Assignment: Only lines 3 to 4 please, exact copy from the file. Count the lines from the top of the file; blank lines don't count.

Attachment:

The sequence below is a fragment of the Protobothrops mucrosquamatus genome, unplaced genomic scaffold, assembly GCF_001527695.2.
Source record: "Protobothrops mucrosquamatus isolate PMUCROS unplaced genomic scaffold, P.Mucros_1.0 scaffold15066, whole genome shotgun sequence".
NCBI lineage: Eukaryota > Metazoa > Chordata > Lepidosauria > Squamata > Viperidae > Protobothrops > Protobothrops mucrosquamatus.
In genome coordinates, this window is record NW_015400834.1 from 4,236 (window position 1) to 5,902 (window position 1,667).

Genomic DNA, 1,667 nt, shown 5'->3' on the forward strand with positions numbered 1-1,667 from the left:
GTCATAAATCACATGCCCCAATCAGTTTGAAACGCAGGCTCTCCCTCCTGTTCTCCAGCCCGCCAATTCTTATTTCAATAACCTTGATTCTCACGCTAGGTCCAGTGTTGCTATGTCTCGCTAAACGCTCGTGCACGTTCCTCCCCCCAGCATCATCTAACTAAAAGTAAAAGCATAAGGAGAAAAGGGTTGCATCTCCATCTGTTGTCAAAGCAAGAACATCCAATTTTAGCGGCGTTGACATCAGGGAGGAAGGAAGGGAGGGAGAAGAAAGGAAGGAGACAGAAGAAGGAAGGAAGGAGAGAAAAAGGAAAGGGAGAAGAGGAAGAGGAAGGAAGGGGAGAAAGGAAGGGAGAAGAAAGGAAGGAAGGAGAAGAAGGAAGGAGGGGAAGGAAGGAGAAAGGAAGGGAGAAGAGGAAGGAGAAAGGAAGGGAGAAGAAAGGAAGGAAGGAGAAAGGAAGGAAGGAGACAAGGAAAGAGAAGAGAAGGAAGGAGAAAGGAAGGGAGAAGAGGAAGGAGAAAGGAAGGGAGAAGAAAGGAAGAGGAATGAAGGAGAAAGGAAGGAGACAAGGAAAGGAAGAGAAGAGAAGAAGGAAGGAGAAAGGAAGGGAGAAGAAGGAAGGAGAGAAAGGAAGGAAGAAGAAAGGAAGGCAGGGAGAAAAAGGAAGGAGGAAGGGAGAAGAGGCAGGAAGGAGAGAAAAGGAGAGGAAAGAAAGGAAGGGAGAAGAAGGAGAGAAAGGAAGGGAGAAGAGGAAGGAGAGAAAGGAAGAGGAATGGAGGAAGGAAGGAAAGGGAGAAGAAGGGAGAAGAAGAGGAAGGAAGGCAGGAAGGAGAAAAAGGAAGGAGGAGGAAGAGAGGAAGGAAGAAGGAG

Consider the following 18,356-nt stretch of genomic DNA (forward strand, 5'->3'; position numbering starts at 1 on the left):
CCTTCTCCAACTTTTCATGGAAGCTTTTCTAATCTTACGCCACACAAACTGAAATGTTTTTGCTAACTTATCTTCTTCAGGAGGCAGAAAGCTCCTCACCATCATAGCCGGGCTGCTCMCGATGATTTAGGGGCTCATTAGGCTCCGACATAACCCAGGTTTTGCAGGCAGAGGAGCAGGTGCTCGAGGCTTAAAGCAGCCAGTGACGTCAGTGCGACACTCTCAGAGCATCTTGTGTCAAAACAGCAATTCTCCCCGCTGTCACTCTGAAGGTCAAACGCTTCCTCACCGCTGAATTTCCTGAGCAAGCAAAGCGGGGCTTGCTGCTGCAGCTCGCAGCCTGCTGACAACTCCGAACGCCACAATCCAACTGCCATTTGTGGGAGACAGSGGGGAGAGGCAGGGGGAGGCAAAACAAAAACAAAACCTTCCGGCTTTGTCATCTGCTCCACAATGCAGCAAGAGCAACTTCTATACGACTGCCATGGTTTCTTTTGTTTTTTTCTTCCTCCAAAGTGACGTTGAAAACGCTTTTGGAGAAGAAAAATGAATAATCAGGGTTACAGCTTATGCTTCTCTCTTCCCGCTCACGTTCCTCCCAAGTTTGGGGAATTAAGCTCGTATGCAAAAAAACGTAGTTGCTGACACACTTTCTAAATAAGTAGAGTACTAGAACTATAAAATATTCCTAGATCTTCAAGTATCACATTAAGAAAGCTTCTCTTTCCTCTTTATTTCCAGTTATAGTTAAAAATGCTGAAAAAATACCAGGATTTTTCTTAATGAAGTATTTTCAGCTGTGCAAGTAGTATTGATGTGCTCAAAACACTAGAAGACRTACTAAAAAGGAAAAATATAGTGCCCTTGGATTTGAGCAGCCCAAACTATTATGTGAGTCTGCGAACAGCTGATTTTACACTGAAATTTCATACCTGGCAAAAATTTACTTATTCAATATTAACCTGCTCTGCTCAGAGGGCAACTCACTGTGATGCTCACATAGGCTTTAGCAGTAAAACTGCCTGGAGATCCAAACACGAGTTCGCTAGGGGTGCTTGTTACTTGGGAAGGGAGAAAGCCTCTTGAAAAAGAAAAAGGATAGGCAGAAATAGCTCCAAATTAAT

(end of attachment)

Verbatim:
NCBI lineage: Eukaryota > Metazoa > Chordata > Lepidosauria > Squamata > Viperidae > Protobothrops > Protobothrops mucrosquamatus.
In genome coordinates, this window is record NW_015400834.1 from 4,236 (window position 1) to 5,902 (window position 1,667).